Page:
Malta’s megaliths have attracted droves of archaeology and history enthusiasts over the years, all clamouring for the rich narrative our little rock has to offer. Shelby Marter talks to Prof. Nicholas Vella and his team as they dig up the past in Kordin and attempt to piece together long lost stories. Photography by Faisal Sadegh and Dr Edward Duca.
Humankind has a powerful inclination to preserve its stories for future generations. This has given rise to entire industries and technologies. From internet fora, to blogs and vlogs, to documentary filmmaking and so much more, we are ever keen to document and discuss our lives, our stories. But there was a time when all this was not possible, a time even before the written word, which has seen so many stories being lost. Now, a team of research fellows, graduate, and undergraduate students are working hard to get them back.
Dating as far back as 3600 bc, the Kordin Temples were dug up for the first time in 1909 by archaeologists Thomas Ashby and T. Eric Peet from the British School at Rome. Made up of three temple complexes, the find was unprecedented at the time. Now, 100 years later, Prof. Nicholas Vella (Department of Classics and Archaeology, Faculty of Arts, University of Malta) and his team are sifting through that soil again in order to gain insight into the prehistoric culture that built them, focusing on the only surviving complex currently under the care of Heritage Malta—Kordin III. Using a variety of approaches and research methods, they are seeking to give an understanding of what life was actually like in the Maltese Islands over 5,000 years ago. What was the temple’s role in the economy at the time? How did it shape the surrounding environment? The smallest of discoveries, a piece of pottery or a soil sample, could help answer these questions.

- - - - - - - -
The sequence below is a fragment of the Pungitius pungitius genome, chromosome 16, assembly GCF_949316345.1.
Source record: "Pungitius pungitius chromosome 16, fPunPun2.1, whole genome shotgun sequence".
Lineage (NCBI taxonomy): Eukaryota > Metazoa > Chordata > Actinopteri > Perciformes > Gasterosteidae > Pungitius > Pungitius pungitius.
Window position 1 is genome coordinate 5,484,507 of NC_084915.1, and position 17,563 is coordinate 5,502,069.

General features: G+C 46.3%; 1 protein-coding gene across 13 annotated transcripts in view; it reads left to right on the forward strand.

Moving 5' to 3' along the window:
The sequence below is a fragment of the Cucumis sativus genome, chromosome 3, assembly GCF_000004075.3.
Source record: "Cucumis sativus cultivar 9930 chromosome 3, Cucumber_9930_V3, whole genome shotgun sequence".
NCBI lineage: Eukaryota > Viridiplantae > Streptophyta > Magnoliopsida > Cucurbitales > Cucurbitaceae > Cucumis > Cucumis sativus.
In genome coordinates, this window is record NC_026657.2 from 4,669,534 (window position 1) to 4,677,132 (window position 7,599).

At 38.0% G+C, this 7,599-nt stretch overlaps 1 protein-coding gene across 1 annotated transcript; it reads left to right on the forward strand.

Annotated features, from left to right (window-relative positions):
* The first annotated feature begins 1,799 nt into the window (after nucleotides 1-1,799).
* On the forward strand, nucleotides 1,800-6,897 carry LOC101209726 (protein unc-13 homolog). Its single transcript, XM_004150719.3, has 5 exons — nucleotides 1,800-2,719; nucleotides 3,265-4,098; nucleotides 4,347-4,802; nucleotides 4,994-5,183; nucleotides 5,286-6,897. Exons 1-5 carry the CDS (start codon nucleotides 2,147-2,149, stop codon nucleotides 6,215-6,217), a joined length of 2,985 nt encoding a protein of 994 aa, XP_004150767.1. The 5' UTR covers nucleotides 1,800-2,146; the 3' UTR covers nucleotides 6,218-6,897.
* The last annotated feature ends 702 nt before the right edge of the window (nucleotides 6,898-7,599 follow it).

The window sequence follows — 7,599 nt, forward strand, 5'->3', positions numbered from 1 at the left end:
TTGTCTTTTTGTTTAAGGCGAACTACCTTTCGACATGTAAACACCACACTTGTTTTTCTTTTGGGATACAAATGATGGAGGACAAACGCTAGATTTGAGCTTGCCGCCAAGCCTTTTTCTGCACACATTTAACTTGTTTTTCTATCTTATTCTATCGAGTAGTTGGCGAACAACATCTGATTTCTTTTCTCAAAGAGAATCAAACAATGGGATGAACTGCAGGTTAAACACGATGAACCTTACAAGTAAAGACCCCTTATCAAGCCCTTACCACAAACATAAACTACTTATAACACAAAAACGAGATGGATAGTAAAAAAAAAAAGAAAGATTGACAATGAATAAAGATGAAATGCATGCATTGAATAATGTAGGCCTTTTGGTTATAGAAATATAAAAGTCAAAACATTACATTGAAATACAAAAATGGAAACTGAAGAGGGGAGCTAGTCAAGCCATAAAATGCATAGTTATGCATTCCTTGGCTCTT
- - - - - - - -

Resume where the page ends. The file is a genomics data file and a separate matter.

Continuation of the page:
“For Prof. Nicholas Vella, this project is interesting because it allows him to pursue his research while also training his undergraduate students.”
|Meet the Researcher|
Dr Gianmarco Alberti
At Kordin III, the archaeologists retrieved soil samples to allow specialists to reconstruct the natural environment of the area at the time the temples were in use. In order to put this evidence in context and to gain a long-term view of how the islanders modified their environment, Alberti has spent two years working with Grima and Vella to develop a logistic regression model in GIS to understand possible determinants of agricultural quality before heavy mechanisation. To do this, a sample of 1860s land-use maps of British Crown property in Malta was chosen. The model has highlighted how drastically the quality of the land, and its exploitation, can vary over small distances. Micro-environments and ecological niches are characteristic of Mediterranean islands, providing affordances which make it possible for human groups to thrive in otherwise inhospitable environments. The cultural responses to such challenges are richly documented in historic periods; for archaeologists these insights may allow questions to be posed for prehistory when evidence may be meagre. The results of the modelling may allow archaeologists to predict where evidence of earlier landscapes is likely to be located.
Alberti has also created 3D visualisations of some of these maps. His work gave geographical references to around a hundred of them, through a painstaking and time-consuming GIS-based procedure. These were then digitised and fed into a geographic database he built; some of these maps were wrapped over a digital model of the terrain. Future students and researchers will be able to use these tools for their own research. Even more importantly, search tools can be used to data mine the maps. For example, researchers can retrieve the precise locations of nineteenth-century farmhouses in the study area, then compare these data with water availability and the type of crops grown, besides the existence of grazing grounds—an immeasurably useful tool.
Digging Up the Past
Long days in the hot summer sun might not seem like the ideal way of spending their holidays for most undergraduates, but the opportunity to complete coursework by excavating a prehistoric